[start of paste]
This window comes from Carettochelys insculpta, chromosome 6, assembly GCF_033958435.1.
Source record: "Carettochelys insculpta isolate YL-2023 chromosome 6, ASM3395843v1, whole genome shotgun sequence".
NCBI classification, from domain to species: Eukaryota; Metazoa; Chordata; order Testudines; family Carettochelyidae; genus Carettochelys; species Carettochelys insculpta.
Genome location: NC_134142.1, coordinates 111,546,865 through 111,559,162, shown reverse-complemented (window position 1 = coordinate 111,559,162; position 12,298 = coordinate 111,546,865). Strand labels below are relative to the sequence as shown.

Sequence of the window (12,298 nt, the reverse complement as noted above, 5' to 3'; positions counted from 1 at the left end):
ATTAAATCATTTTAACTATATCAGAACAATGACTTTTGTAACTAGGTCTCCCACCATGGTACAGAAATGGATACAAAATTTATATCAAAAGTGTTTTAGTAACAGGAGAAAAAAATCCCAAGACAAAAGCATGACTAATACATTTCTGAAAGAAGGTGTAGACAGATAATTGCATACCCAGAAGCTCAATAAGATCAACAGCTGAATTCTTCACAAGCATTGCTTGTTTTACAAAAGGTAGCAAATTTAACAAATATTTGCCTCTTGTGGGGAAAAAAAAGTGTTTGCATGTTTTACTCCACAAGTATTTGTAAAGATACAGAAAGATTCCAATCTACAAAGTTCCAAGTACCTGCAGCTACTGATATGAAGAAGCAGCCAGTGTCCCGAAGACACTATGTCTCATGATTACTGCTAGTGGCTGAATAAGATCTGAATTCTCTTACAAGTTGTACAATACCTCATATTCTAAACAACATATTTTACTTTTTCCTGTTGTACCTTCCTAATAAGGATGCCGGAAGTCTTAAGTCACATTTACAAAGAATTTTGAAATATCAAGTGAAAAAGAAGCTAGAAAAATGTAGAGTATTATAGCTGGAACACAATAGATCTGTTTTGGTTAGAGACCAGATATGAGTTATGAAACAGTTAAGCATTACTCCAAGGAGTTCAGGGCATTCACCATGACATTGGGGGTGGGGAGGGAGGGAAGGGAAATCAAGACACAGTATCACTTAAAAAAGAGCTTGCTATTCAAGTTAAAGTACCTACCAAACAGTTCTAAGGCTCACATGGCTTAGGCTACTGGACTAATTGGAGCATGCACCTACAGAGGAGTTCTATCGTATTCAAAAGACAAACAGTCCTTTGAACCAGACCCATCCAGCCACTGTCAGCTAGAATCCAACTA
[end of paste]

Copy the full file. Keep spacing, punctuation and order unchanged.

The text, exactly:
This window comes from Carettochelys insculpta, chromosome 6, assembly GCF_033958435.1.
Source record: "Carettochelys insculpta isolate YL-2023 chromosome 6, ASM3395843v1, whole genome shotgun sequence".
NCBI classification, from domain to species: Eukaryota; Metazoa; Chordata; order Testudines; family Carettochelyidae; genus Carettochelys; species Carettochelys insculpta.
Genome location: NC_134142.1, coordinates 111,546,865 through 111,559,162, shown reverse-complemented (window position 1 = coordinate 111,559,162; position 12,298 = coordinate 111,546,865). Strand labels below are relative to the sequence as shown.

Sequence of the window (12,298 nt, the reverse complement as noted above, 5' to 3'; positions counted from 1 at the left end):
ATTAAATCATTTTAACTATATCAGAACAATGACTTTTGTAACTAGGTCTCCCACCATGGTACAGAAATGGATACAAAATTTATATCAAAAGTGTTTTAGTAACAGGAGAAAAAAATCCCAAGACAAAAGCATGACTAATACATTTCTGAAAGAAGGTGTAGACAGATAATTGCATACCCAGAAGCTCAATAAGATCAACAGCTGAATTCTTCACAAGCATTGCTTGTTTTACAAAAGGTAGCAAATTTAACAAATATTTGCCTCTTGTGGGGAAAAAAAAGTGTTTGCATGTTTTACTCCACAAGTATTTGTAAAGATACAGAAAGATTCCAATCTACAAAGTTCCAAGTACCTGCAGCTACTGATATGAAGAAGCAGCCAGTGTCCCGAAGACACTATGTCTCATGATTACTGCTAGTGGCTGAATAAGATCTGAATTCTCTTACAAGTTGTACAATACCTCATATTCTAAACAACATATTTTACTTTTTCCTGTTGTACCTTCCTAATAAGGATGCCGGAAGTCTTAAGTCACATTTACAAAGAATTTTGAAATATCAAGTGAAAAAGAAGCTAGAAAAATGTAGAGTATTATAGCTGGAACACAATAGATCTGTTTTGGTTAGAGACCAGATATGAGTTATGAAACAGTTAAGCATTACTCCAAGGAGTTCAGGGCATTCACCATGACATTGGGGGTGGGGAGGGAGGGAAGGGAAATCAAGACACAGTATCACTTAAAAAAGAGCTTGCTATTCAAGTTAAAGTACCTACCAAACAGTTCTAAGGCTCACATGGCTTAGGCTACTGGACTAATTGGAGCATGCACCTACAGAGGAGTTCTATCGTATTCAAAAGACAAACAGTCCTTTGAACCAGACCCATCCAGCCACTGTCAGCTAGAATCCAACTA